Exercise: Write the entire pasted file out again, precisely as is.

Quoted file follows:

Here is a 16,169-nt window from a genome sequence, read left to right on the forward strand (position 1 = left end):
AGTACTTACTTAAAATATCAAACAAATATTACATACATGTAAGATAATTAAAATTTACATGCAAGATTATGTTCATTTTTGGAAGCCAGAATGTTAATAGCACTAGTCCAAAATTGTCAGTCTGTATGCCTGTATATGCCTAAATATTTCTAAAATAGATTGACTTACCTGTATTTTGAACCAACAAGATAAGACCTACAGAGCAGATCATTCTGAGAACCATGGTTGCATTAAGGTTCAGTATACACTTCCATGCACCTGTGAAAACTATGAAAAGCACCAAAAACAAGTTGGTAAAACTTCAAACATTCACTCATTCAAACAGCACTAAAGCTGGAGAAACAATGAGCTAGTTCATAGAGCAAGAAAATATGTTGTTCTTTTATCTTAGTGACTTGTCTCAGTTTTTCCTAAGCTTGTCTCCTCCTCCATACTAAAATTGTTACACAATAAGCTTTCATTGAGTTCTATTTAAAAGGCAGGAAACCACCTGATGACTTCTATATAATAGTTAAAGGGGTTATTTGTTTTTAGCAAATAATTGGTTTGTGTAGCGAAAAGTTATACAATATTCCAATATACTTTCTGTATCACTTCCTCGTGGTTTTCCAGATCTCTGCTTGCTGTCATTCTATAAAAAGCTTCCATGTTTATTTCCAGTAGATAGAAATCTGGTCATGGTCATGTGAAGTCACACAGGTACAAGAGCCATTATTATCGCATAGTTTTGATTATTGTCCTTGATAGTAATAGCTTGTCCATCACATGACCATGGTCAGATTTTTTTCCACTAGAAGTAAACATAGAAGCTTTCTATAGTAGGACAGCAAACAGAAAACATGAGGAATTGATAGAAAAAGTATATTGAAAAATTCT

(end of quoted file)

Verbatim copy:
Here is a 16,169-nt window from a genome sequence, read left to right on the forward strand (position 1 = left end):
AGTACTTACTTAAAATATCAAACAAATATTACATACATGTAAGATAATTAAAATTTACATGCAAGATTATGTTCATTTTTGGAAGCCAGAATGTTAATAGCACTAGTCCAAAATTGTCAGTCTGTATGCCTGTATATGCCTAAATATTTCTAAAATAGATTGACTTACCTGTATTTTGAACCAACAAGATAAGACCTACAGAGCAGATCATTCTGAGAACCATGGTTGCATTAAGGTTCAGTATACACTTCCATGCACCTGTGAAAACTATGAAAAGCACCAAAAACAAGTTGGTAAAACTTCAAACATTCACTCATTCAAACAGCACTAAAGCTGGAGAAACAATGAGCTAGTTCATAGAGCAAGAAAATATGTTGTTCTTTTATCTTAGTGACTTGTCTCAGTTTTTCCTAAGCTTGTCTCCTCCTCCATACTAAAATTGTTACACAATAAGCTTTCATTGAGTTCTATTTAAAAGGCAGGAAACCACCTGATGACTTCTATATAATAGTTAAAGGGGTTATTTGTTTTTAGCAAATAATTGGTTTGTGTAGCGAAAAGTTATACAATATTCCAATATACTTTCTGTATCACTTCCTCGTGGTTTTCCAGATCTCTGCTTGCTGTCATTCTATAAAAAGCTTCCATGTTTATTTCCAGTAGATAGAAATCTGGTCATGGTCATGTGAAGTCACACAGGTACAAGAGCCATTATTATCGCATAGTTTTGATTATTGTCCTTGATAGTAATAGCTTGTCCATCACATGACCATGGTCAGATTTTTTTCCACTAGAAGTAAACATAGAAGCTTTCTATAGTAGGACAGCAAACAGAAAACATGAGGAATTGATAGAAAAAGTATATTGAAAAATTCT